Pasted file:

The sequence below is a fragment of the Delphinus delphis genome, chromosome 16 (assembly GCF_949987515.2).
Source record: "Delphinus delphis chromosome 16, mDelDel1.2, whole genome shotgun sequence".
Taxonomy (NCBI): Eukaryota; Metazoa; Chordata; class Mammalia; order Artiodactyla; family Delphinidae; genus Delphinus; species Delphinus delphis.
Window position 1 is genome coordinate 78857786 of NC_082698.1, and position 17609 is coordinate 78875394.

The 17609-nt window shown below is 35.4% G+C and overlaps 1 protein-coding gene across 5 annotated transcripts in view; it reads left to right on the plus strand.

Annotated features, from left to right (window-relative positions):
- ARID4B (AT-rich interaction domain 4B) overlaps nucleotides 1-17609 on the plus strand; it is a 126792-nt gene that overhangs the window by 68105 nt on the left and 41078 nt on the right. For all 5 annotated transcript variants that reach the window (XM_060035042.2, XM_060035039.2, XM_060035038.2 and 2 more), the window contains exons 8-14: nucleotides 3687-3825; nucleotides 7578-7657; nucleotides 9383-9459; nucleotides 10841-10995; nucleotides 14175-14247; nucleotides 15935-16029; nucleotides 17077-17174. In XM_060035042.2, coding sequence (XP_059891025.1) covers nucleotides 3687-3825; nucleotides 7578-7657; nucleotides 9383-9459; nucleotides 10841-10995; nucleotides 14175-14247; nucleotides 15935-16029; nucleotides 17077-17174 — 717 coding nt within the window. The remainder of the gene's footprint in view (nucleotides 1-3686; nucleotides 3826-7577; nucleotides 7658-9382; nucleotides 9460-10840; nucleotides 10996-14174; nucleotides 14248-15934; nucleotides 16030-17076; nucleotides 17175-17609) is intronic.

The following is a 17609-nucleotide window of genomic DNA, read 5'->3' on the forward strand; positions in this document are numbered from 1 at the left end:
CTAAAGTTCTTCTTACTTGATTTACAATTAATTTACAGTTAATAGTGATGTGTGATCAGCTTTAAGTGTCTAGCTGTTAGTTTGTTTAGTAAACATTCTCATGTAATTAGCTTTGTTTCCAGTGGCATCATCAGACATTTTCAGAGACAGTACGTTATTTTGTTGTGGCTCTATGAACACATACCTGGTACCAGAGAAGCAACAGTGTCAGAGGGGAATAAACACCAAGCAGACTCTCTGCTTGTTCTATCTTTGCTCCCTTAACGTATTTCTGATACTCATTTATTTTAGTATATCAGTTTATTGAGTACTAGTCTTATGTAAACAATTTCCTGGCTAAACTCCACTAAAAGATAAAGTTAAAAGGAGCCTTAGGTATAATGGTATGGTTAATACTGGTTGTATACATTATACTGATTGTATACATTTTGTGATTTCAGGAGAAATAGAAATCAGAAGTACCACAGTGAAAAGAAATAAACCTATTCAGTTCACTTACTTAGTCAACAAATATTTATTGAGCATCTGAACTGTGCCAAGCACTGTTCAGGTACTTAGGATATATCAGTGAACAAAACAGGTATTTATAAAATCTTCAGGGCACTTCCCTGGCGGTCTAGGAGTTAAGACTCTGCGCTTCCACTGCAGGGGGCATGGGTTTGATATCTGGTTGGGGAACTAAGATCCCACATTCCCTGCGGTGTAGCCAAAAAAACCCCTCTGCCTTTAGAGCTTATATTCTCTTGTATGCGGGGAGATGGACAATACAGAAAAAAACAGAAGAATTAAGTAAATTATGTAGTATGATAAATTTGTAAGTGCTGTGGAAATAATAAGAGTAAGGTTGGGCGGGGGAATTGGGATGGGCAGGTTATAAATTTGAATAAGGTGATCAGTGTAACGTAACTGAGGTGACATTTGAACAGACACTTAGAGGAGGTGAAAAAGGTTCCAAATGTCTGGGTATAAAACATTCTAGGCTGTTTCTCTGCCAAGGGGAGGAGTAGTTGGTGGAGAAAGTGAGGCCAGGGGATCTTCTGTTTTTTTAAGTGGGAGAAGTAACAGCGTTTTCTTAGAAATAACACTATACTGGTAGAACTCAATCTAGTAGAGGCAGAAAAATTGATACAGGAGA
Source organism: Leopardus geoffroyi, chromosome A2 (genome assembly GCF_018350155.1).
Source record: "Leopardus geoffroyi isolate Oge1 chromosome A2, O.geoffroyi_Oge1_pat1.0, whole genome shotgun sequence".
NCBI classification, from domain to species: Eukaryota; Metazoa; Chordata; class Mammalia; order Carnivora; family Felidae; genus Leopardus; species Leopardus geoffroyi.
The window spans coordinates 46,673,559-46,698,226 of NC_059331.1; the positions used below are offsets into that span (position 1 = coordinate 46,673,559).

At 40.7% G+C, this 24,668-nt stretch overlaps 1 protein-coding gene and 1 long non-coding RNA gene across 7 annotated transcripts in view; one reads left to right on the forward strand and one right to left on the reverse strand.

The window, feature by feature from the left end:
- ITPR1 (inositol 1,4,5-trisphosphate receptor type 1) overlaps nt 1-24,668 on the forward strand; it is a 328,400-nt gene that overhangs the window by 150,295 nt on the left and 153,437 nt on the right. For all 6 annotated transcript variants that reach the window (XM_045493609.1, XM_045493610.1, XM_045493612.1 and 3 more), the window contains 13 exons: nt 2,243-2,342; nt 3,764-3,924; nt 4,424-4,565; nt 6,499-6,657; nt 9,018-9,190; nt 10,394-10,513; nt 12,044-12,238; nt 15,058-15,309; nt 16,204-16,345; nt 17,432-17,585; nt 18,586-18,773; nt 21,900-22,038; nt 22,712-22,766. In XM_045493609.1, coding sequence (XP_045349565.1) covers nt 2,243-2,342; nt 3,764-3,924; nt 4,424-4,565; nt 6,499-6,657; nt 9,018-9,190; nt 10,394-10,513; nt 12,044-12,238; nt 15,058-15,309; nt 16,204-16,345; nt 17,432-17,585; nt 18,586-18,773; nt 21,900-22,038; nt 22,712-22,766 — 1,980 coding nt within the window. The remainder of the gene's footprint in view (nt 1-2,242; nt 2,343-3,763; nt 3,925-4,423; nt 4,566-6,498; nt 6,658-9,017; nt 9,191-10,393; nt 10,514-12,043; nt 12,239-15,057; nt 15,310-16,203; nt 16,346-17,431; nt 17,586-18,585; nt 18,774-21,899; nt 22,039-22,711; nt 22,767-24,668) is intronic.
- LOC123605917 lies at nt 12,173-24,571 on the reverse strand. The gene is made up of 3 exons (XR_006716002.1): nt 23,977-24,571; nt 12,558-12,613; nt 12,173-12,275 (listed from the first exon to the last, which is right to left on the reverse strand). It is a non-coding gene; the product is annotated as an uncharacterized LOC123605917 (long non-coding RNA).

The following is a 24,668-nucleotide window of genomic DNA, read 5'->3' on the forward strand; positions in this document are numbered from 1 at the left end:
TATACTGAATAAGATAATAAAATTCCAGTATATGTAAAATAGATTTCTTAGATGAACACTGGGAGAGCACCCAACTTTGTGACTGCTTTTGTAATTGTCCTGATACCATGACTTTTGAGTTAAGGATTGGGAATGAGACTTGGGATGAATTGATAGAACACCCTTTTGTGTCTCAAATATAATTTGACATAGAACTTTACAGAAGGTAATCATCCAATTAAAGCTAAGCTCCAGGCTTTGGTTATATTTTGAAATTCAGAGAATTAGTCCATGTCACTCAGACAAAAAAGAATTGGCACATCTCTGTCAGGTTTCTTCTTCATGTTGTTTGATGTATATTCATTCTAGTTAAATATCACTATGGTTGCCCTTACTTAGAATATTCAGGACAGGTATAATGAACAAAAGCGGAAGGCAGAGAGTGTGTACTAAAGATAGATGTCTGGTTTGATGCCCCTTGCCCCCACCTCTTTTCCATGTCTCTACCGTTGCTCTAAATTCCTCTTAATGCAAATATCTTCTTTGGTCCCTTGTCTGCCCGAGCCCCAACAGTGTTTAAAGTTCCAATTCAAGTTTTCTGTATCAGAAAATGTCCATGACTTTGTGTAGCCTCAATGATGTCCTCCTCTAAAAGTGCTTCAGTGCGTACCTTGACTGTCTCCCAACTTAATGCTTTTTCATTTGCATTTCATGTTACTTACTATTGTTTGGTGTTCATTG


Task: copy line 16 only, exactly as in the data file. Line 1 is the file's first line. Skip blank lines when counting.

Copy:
- ITPR1 (inositol 1,4,5-trisphosphate receptor type 1) overlaps nt 1-24,668 on the forward strand; it is a 328,400-nt gene that overhangs the window by 150,295 nt on the left and 153,437 nt on the right. For all 6 annotated transcript variants that reach the window (XM_045493609.1, XM_045493610.1, XM_045493612.1 and 3 more), the window contains 13 exons: nt 2,243-2,342; nt 3,764-3,924; nt 4,424-4,565; nt 6,499-6,657; nt 9,018-9,190; nt 10,394-10,513; nt 12,044-12,238; nt 15,058-15,309; nt 16,204-16,345; nt 17,432-17,585; nt 18,586-18,773; nt 21,900-22,038; nt 22,712-22,766. In XM_045493609.1, coding sequence (XP_045349565.1) covers nt 2,243-2,342; nt 3,764-3,924; nt 4,424-4,565; nt 6,499-6,657; nt 9,018-9,190; nt 10,394-10,513; nt 12,044-12,238; nt 15,058-15,309; nt 16,204-16,345; nt 17,432-17,585; nt 18,586-18,773; nt 21,900-22,038; nt 22,712-22,766 — 1,980 coding nt within the window. The remainder of the gene's footprint in view (nt 1-2,242; nt 2,343-3,763; nt 3,925-4,423; nt 4,566-6,498; nt 6,658-9,017; nt 9,191-10,393; nt 10,514-12,043; nt 12,239-15,057; nt 15,310-16,203; nt 16,346-17,431; nt 17,586-18,585; nt 18,774-21,899; nt 22,039-22,711; nt 22,767-24,668) is intronic.